The highly symbolic meeting between Taiwan’s President Ma Ying-jeou and Chinese leader Xi Jinping is scheduled to take place in Singapore on November 7.
The summit will be keenly watched across the world for any hints as to the direction of the bilateral ties. The leaders of the two sides have never met since Taiwan split from mainland China in 1949 after forces of the Chinese Nationalist Party, or Kuomintang (KMT), fled to the territory following their defeat in a civil war with the Communist Party of China (CPC).
Alan Romberg, director of the East Asia program at the US-based think tank Stimson, told DW that the agenda will likely include ongoing negotiations on trade agreements and the possible reciprocal establishment of offices by the organizations that conduct much of the day-to-day business between the two sides, among other things.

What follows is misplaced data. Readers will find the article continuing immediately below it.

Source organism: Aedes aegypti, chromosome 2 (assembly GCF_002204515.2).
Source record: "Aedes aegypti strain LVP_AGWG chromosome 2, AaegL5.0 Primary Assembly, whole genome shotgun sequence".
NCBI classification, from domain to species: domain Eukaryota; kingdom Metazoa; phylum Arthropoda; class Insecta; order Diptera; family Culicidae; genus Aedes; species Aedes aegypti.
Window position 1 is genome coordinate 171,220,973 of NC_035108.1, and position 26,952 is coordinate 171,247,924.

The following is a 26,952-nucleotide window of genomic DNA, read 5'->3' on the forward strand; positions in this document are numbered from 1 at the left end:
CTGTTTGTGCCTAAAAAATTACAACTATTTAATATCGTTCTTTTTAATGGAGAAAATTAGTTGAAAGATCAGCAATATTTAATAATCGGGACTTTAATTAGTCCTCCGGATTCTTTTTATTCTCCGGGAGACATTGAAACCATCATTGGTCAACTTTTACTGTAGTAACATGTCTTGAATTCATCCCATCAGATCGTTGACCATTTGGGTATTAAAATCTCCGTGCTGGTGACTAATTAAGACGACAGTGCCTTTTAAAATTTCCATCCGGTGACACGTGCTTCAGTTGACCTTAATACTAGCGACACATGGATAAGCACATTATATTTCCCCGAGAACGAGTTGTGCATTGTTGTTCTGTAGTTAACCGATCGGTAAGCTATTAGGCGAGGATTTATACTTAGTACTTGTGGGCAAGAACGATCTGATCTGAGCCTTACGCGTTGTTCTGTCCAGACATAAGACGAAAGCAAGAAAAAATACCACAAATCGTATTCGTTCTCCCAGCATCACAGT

There could also be discussions on security issues, including those concerning the South China Sea, the expert said. “But it is doubtful that President Ma will agree to coordinate positions with Xi on this, even though their positions are parallel in many respects,” he added.
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